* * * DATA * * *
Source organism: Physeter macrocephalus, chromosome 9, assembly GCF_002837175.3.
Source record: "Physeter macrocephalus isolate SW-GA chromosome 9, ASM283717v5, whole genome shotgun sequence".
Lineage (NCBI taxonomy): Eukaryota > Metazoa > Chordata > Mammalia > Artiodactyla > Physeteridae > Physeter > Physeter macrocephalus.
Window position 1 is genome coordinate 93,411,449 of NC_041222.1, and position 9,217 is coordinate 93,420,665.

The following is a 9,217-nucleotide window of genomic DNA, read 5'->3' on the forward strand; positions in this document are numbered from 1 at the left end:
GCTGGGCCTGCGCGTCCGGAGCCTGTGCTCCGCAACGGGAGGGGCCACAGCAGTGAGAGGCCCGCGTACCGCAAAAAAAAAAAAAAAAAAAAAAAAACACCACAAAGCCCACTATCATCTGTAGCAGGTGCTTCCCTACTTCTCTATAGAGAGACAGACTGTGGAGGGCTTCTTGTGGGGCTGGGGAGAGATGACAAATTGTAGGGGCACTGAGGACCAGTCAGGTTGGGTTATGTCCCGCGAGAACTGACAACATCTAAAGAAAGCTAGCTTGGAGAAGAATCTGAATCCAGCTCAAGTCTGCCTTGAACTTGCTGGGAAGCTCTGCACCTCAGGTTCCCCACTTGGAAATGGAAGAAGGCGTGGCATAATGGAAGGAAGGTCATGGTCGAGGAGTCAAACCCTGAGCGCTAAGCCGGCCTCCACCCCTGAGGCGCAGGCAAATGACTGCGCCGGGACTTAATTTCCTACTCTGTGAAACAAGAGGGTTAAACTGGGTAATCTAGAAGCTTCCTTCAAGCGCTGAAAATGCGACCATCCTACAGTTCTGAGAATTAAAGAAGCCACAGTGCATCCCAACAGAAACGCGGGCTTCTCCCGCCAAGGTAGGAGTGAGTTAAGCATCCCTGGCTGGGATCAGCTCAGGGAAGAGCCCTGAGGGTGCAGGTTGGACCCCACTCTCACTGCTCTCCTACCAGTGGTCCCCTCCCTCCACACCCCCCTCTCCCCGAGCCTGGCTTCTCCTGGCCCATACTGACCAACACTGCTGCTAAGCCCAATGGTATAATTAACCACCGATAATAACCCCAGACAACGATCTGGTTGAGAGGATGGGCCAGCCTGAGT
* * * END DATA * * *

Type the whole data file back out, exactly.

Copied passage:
Source organism: Physeter macrocephalus, chromosome 9, assembly GCF_002837175.3.
Source record: "Physeter macrocephalus isolate SW-GA chromosome 9, ASM283717v5, whole genome shotgun sequence".
Lineage (NCBI taxonomy): Eukaryota > Metazoa > Chordata > Mammalia > Artiodactyla > Physeteridae > Physeter > Physeter macrocephalus.
Window position 1 is genome coordinate 93,411,449 of NC_041222.1, and position 9,217 is coordinate 93,420,665.

The following is a 9,217-nucleotide window of genomic DNA, read 5'->3' on the forward strand; positions in this document are numbered from 1 at the left end:
GCTGGGCCTGCGCGTCCGGAGCCTGTGCTCCGCAACGGGAGGGGCCACAGCAGTGAGAGGCCCGCGTACCGCAAAAAAAAAAAAAAAAAAAAAAAAACACCACAAAGCCCACTATCATCTGTAGCAGGTGCTTCCCTACTTCTCTATAGAGAGACAGACTGTGGAGGGCTTCTTGTGGGGCTGGGGAGAGATGACAAATTGTAGGGGCACTGAGGACCAGTCAGGTTGGGTTATGTCCCGCGAGAACTGACAACATCTAAAGAAAGCTAGCTTGGAGAAGAATCTGAATCCAGCTCAAGTCTGCCTTGAACTTGCTGGGAAGCTCTGCACCTCAGGTTCCCCACTTGGAAATGGAAGAAGGCGTGGCATAATGGAAGGAAGGTCATGGTCGAGGAGTCAAACCCTGAGCGCTAAGCCGGCCTCCACCCCTGAGGCGCAGGCAAATGACTGCGCCGGGACTTAATTTCCTACTCTGTGAAACAAGAGGGTTAAACTGGGTAATCTAGAAGCTTCCTTCAAGCGCTGAAAATGCGACCATCCTACAGTTCTGAGAATTAAAGAAGCCACAGTGCATCCCAACAGAAACGCGGGCTTCTCCCGCCAAGGTAGGAGTGAGTTAAGCATCCCTGGCTGGGATCAGCTCAGGGAAGAGCCCTGAGGGTGCAGGTTGGACCCCACTCTCACTGCTCTCCTACCAGTGGTCCCCTCCCTCCACACCCCCCTCTCCCCGAGCCTGGCTTCTCCTGGCCCATACTGACCAACACTGCTGCTAAGCCCAATGGTATAATTAACCACCGATAATAACCCCAGACAACGATCTGGTTGAGAGGATGGGCCAGCCTGAGT